YouthCAN Calls for Climate Education


YouthCAN lobbies with the Sunrise Movement. (Source: Ms. Catherine Arnold)

Over the past year, Boston Latin School Youth Climate Action Network (YouthCAN) has been advocating for the Massachusetts State Legislature to create bills that combat climate change.

One of these bills, House Bill 614, has been formally introduced in the Massachusetts State House. The bill proposes that all schools teach students in grades one through twelve about climate change and its impacts. It still has to go through the full legislative process and therefore has been sent to the Massachusetts Joint Education Committee to be reviewed.

YouthCAN President Zoe Nagasawa (I) explains, “The hope is that if [students] get a sense of the human impacts of the climate crisis, they will understand how deeply it affects every single aspect of our lives, and they will be better equipped to help combat it.”

The bill would affect science, social studies, history, and technology classes at BLS. YouthCAN Officer Quyen Vo (IV) adds, “I hope that the curriculum they build will include independent units on climate education and connect to existing curriculum.”

One concern, however, that teachers have about the bill is that it does not provide the curriculum needed to educate students about climate change. It only requires teachers to cover a set number of subjects.

AP Environmental Science teacher Mr. Timothy Gay says, “You need to provide [teachers] with quality lessons to teach [students].”

YouthCAN members have also worked with the Mass Climate Education Organization (MCEO). MCEO collaborated with State Senator Julian Cyr on the bill, sharing their ideas and hopes for what it will address. Both groups also talked with Senator Cyr’s Chief of Staff, Patrick Johnson, to run ideas by him and eventually convince the senator to write those ideas into the bill.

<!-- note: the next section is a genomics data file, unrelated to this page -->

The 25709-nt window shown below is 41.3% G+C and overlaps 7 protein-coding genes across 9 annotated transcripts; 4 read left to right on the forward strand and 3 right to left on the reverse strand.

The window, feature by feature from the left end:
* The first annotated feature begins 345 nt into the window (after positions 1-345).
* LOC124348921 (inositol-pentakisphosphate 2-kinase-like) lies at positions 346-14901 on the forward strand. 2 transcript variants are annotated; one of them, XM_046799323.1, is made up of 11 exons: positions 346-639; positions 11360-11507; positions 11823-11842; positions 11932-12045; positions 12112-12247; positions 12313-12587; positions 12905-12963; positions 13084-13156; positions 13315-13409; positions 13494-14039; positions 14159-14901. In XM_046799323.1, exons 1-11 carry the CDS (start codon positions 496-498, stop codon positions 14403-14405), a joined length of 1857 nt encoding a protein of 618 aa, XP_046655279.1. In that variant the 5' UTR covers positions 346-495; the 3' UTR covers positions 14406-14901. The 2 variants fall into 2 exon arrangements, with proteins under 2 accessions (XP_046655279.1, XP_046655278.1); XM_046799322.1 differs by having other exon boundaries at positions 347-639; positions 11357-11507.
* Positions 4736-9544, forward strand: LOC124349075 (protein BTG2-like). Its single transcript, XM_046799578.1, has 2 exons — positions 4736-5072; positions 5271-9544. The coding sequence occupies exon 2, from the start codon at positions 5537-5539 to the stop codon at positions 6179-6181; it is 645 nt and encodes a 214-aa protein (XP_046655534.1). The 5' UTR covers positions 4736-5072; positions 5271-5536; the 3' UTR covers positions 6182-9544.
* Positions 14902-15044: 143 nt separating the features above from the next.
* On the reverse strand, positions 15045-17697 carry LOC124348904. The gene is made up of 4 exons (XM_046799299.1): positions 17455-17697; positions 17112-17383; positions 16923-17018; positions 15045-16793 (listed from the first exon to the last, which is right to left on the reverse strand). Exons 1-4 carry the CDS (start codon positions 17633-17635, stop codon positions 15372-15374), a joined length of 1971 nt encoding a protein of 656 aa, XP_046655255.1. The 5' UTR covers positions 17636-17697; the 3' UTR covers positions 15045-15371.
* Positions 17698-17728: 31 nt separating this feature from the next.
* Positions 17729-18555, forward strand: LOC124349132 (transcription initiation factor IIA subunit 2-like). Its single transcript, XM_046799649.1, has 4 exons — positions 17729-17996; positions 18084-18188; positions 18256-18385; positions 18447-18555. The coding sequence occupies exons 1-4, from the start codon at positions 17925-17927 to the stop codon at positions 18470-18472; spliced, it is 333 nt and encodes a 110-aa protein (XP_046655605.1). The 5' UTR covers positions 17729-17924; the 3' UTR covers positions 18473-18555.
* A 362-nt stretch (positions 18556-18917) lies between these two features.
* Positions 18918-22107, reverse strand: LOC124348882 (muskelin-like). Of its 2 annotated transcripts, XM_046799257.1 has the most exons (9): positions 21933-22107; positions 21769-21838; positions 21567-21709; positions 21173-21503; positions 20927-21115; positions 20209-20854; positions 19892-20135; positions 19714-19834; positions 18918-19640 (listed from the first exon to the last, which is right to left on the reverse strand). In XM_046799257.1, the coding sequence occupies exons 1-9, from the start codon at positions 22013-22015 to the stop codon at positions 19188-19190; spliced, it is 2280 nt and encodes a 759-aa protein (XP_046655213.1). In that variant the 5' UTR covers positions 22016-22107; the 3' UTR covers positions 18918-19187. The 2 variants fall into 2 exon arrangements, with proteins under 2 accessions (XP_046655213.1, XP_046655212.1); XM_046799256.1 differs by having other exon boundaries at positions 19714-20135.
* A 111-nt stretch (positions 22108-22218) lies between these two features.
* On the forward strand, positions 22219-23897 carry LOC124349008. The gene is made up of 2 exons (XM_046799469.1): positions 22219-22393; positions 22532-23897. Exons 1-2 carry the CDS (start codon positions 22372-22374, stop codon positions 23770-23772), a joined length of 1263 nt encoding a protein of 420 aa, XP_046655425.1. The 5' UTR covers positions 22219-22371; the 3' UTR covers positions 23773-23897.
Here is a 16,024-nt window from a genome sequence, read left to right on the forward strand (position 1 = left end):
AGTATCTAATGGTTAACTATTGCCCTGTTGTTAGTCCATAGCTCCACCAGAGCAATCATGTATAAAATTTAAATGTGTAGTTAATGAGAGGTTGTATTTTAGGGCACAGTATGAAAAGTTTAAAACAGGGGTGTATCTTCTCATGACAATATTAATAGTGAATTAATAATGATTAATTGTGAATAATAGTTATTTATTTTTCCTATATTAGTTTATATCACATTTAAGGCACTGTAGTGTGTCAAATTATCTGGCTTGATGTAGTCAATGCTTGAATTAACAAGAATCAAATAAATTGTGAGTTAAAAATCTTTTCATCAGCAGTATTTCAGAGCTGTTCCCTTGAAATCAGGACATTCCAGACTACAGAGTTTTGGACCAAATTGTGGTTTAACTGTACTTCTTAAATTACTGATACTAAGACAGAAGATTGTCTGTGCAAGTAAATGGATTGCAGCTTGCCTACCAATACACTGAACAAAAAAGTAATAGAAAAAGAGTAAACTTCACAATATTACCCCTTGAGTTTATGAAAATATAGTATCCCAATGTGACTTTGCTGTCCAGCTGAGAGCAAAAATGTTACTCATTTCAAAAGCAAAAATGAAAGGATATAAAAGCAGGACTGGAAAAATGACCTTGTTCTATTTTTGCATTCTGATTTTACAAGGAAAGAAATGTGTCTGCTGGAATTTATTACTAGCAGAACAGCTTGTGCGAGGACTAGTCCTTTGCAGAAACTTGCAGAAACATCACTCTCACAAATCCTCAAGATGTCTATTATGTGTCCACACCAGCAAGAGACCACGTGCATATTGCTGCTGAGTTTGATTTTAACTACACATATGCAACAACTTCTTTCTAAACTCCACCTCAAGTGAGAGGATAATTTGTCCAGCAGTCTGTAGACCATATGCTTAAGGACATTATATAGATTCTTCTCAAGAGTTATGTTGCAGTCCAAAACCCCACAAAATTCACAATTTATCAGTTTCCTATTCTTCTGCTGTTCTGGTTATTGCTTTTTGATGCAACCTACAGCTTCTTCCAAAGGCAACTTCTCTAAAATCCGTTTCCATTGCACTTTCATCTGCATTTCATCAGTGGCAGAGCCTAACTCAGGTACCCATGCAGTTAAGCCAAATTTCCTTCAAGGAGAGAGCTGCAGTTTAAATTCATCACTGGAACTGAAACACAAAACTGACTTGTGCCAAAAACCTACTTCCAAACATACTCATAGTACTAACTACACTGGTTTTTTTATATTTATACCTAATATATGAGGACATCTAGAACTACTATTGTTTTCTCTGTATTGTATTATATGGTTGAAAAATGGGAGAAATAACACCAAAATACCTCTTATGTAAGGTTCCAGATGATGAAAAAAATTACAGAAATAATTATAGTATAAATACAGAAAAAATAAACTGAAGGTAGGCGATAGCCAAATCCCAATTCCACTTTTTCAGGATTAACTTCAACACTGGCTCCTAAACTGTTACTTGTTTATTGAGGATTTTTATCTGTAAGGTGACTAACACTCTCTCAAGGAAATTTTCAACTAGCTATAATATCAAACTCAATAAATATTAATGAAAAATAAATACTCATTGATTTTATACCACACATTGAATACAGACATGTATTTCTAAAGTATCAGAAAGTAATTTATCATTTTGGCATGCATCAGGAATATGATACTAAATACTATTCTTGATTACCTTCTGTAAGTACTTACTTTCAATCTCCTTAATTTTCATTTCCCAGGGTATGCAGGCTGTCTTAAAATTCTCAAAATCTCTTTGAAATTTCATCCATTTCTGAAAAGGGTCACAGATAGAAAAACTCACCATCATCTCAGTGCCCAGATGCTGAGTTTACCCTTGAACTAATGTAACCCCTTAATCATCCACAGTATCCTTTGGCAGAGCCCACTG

The legislative process that the bill has to go through has multiple steps. First, it has to gain a majority vote in the Massachusetts Joint Education Committee. Then, the bill has to travel to the full House for deliberation, where it would be changed and refined before going to the Senate. The Massachusetts State Senate would then make their own changes and revisions to the bill and send it back to the House for a final vote.

If passed, implementation of the bill will still take time. The bill would take effect on January 1, 2022. School districts would then need to implement the curriculum by August 1, 2024.

Advocating for climate policy is not new to the club, which was founded in 2007. It has previously advocated for students to learn about climate change and how it impacts them and their neighborhoods. For example, Bill 614 would ensure that students are taught the full consequences of climate change on communities, especially those of color.

Ms. Catherine Arnold, the YouthCAN club advisor, reflects, “Everyone is being taught across disciplines because we need to be teaching students to think in terms of the big ideas of sustainability and climate as one of those issues.”